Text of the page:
Resource depletion and climate change pose major challenges
Food, agriculture, and fisheries depend on the world’s natural resources, so future food production will depend on how well these resources are conserved and used. Agriculture is impacted by urban land expansion and by higher water demand from other sectors. Development in coastal zones complicates fisheries governance in traditional fishing areas. The ocean ecosystem is affected by oil and gas exploration, marine shipping, and land-based industries, whose pollution can lead to habitat loss and declining biodiversity. Agricultural risk “hotspots” occur where these resource pressures are most concentrated. These places are expected to have the most difficulty maintaining food production.
The demand for resources is complicated by climate change. By 2050, climate change could cause global average yields of rice, wheat and maize to be between 6-10% less than they otherwise would be, while water stresses in key regions in Northwest India, Northeast China and Southwestern United States could by themselves cause an increase in the international price of the same crops by 5 to 7% by 2050.
The food, agriculture and fisheries system is not only impacted by the environment, but also by production techniques that can affect impact land, water, biodiversity, and greenhouse gasses.
The agriculture sector is directly responsible for 12% of global greenhouse gas emissions, mostly due to methane emissions from livestock and rice, and from nitrous oxide emissions from fertilisers. It is the largest water consuming sector, and can harm biodiversity and reduce water quality from runoff of fertiliser, manure, and pesticides. The excessive use of nutrients in agriculture has been a major source of water pollution, and is estimated to have reduced biodiversity in rivers, lakes and wetlands by about one-third globally.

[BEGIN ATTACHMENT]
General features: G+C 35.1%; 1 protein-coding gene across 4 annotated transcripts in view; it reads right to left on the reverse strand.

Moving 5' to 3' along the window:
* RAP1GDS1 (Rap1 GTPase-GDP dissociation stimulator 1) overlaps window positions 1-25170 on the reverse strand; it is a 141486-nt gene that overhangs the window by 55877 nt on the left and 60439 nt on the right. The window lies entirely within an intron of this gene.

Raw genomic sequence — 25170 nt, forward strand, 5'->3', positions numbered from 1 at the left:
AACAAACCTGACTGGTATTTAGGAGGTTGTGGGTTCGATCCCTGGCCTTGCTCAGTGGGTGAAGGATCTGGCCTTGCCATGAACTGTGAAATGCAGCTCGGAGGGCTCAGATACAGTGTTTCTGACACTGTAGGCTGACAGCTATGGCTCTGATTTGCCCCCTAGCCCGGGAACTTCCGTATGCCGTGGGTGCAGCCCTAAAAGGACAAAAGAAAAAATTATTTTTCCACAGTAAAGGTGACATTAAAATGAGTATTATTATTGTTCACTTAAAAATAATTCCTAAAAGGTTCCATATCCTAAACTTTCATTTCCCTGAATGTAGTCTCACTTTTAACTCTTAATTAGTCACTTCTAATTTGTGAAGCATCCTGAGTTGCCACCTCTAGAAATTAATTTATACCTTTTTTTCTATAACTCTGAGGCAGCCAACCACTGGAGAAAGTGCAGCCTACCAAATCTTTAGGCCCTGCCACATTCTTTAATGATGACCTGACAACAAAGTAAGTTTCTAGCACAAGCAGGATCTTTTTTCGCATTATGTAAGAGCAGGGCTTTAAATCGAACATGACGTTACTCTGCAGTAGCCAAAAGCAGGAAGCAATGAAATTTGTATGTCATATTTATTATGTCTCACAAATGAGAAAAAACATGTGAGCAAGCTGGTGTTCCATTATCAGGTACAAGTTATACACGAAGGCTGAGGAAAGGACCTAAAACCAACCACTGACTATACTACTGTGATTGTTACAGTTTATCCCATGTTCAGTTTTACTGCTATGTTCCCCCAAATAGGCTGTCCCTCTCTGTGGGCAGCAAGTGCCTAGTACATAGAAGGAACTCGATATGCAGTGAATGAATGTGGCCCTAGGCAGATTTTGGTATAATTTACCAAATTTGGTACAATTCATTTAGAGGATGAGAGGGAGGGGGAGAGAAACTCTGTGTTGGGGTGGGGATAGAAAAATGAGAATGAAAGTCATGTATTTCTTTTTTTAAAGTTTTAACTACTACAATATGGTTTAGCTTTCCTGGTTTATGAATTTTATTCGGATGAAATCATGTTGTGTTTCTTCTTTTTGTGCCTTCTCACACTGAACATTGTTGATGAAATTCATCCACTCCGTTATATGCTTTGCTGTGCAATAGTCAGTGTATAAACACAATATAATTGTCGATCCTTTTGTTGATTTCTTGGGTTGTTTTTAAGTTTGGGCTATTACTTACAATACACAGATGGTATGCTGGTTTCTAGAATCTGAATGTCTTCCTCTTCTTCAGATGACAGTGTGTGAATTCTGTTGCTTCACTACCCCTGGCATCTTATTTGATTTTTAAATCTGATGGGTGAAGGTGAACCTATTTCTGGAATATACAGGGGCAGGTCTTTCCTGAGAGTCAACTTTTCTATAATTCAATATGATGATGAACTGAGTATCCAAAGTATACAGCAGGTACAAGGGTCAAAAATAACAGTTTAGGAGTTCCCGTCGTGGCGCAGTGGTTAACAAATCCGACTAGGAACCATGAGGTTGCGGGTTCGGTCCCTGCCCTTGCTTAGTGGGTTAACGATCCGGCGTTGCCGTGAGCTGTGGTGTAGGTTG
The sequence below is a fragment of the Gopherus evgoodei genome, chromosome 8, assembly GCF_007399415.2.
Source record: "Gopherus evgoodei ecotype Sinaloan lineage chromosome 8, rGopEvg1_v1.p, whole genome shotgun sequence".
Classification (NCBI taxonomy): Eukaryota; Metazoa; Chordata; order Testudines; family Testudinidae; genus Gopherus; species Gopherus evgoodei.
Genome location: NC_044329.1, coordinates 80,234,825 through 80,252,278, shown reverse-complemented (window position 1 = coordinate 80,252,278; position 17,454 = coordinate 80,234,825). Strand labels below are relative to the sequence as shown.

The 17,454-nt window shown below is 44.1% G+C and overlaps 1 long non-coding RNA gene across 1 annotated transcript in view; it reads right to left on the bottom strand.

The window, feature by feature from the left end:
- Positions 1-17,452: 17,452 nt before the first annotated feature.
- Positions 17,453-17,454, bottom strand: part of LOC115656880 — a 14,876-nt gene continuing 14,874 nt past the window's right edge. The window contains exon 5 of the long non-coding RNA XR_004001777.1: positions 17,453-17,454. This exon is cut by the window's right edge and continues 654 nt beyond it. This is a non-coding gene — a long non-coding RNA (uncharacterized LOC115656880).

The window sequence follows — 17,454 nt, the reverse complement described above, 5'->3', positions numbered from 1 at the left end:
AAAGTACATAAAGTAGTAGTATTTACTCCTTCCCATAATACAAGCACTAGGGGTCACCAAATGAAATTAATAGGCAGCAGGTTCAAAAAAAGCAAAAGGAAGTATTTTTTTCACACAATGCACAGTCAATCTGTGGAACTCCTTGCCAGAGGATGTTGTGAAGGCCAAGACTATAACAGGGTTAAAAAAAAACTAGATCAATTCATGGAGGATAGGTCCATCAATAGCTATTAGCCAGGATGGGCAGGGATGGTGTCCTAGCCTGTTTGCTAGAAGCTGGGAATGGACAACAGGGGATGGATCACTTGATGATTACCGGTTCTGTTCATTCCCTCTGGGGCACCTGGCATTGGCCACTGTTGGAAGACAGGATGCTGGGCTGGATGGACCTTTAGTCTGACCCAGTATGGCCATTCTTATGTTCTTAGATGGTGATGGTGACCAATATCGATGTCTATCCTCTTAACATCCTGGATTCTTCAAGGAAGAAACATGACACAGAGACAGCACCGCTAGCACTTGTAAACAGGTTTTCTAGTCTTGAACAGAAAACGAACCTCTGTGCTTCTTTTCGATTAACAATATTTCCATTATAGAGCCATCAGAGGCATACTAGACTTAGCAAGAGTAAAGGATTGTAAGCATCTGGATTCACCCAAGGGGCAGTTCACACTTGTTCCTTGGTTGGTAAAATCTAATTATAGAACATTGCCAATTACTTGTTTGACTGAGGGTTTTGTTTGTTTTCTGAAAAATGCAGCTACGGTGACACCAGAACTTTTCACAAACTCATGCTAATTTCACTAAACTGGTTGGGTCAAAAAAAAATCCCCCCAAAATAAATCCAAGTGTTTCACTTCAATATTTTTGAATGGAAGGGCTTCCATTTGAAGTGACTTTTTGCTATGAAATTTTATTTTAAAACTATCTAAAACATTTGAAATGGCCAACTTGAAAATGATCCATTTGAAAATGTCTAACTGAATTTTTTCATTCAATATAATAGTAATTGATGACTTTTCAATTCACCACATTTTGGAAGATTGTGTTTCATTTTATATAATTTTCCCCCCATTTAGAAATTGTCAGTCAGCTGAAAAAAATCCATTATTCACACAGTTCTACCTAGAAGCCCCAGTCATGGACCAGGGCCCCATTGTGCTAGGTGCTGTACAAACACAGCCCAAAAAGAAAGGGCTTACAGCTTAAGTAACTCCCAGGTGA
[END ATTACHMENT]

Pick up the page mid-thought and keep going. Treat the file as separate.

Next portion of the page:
OECD analysis shows that while progress has been made in improving the impact of agriculture on the environmental and natural resources, there are still significant challenges in the use of resources and pollution in many countries.
Overfishing, including illegal fishing, has led to depleted fish stocks, with about one-third of global marine stocks biologically overfished, up from about 10% in the mid-1970s. This threatens the functioning of marine ecosystems and results in fewer opportunities for fishers. Better fisheries management systems could generate an additional USD 80 billion in value each year.
As global demand for food and non-food products continues to increase, driven largely by population and income growth, the challenge of addressing resource depletion and climate change can also be expected to increase. The world’s population is projected to reach 9.5 billion by 2050, with much of the increase taking place in Sub-Saharan Africa, India, the Middle East and North Africa. Income growth in developing and emerging countries is also stimulating demand for more, and a greater diversity of, food and non-food products.
Digital technologies could help address some of these challenges